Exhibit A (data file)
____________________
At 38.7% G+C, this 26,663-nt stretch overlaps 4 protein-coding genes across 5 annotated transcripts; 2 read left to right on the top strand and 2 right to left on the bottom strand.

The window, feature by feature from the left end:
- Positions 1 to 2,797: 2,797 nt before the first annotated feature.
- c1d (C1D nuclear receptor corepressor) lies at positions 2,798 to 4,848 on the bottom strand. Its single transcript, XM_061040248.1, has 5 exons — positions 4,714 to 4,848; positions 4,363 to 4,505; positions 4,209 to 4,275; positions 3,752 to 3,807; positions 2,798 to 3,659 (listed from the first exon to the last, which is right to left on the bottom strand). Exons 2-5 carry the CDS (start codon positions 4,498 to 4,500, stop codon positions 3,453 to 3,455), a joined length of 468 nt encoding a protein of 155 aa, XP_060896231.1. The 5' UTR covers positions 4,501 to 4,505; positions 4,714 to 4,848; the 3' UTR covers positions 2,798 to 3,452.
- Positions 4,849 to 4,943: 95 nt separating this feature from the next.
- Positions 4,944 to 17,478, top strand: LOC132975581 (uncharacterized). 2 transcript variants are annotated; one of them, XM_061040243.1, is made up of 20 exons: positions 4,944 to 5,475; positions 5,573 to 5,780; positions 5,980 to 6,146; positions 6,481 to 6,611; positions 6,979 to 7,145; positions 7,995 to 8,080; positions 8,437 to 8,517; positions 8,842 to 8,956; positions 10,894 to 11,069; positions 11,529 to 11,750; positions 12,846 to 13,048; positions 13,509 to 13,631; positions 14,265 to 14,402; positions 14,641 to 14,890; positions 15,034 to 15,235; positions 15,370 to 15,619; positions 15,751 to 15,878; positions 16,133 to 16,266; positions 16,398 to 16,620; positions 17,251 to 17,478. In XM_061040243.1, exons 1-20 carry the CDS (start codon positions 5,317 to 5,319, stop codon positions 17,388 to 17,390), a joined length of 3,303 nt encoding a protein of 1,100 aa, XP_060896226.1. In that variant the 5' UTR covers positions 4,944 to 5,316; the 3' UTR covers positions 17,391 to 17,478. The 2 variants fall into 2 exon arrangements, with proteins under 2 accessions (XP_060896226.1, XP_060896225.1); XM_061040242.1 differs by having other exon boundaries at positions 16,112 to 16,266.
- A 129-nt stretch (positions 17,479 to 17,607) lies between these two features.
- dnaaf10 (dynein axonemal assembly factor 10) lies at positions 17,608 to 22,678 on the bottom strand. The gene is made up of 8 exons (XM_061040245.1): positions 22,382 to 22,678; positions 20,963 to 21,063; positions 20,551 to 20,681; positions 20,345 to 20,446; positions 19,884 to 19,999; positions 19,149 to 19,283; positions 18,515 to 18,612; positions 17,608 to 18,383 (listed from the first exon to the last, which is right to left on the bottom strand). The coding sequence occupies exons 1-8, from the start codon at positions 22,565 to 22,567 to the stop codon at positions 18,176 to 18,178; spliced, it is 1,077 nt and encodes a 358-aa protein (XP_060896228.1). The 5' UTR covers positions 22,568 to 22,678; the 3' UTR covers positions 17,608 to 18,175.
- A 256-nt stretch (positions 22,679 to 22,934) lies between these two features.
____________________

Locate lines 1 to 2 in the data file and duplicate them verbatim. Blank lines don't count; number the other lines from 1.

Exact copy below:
At 38.7% G+C, this 26,663-nt stretch overlaps 4 protein-coding genes across 5 annotated transcripts; 2 read left to right on the top strand and 2 right to left on the bottom strand.

The window, feature by feature from the left end: